Lab-grown meatDate: 06 December 2020 Tags: Miscellaneous
Singapore has become the first country to approve serving of lab-grown or cultured meat in country’s restaurants.
Earlier this month, San Francisco based start-up’s Eat Just was granted approval for its lab-grown chicken bites.
Lab-grown meat, also known as cultured meat, is meat that is prepared from the regeneration of cell animal cultures, instead of slaughtered animals.
Using techniques typically used during regenerative medicine, scientists use animal cells to ‘grow’ more cells by feeding them nutrients like salts and sugars in a controlled lab environment.
Once enough muscle fibres have grown, the meat begins to vaguely resemble the animal it was supposed to recreate.
The resulting ‘meat’ can then be shaped into patties or sausages. These do resemble actual meat in terms of appearance, texture, and even nutrient profile.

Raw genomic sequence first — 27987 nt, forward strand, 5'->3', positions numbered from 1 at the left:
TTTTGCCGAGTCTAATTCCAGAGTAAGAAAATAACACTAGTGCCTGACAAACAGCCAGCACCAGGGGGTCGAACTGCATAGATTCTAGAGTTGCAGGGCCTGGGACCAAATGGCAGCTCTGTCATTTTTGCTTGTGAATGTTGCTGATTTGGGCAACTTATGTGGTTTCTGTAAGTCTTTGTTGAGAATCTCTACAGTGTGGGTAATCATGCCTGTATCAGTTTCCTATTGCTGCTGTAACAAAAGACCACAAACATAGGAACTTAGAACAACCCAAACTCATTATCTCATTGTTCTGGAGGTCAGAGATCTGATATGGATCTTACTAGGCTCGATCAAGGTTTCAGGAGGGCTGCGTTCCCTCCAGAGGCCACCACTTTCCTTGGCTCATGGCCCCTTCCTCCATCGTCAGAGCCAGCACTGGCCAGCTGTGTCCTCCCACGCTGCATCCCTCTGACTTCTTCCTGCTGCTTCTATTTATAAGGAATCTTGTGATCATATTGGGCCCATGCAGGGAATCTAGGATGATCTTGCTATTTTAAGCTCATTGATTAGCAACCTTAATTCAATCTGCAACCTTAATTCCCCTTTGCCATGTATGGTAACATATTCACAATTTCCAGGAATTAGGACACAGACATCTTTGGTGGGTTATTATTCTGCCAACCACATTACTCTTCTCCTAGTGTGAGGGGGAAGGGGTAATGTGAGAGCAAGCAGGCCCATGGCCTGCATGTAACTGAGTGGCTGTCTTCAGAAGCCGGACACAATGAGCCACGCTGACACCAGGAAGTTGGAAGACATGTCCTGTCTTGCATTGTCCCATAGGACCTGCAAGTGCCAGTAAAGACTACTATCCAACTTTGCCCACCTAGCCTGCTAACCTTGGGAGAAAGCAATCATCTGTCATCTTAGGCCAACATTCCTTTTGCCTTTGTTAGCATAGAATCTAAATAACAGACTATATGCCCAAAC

Considering the amount of meat consumed globally, companies will need to invest in a lot of land and resources to be able to cater to the mammoth task of feeding all non-vegetarians.
Significance of lab-meat
Lab-meat will effectively eliminate the need to consume so much livestock, resulting in a 46% reduction in energy consumption required for them. Furthermore, it will also reduce water usage.
In addition, the methane gas emission from livestock will be reduced and will help in managing global warming effect.
Mock meat or vegan meat are plant proteins that are processed to resemble meat.
They do not contain any animal fat or animal proteins, unlike lab-grown meat. Mock meat doesn’t require any animals at all in the production process and is completely cruelty-free.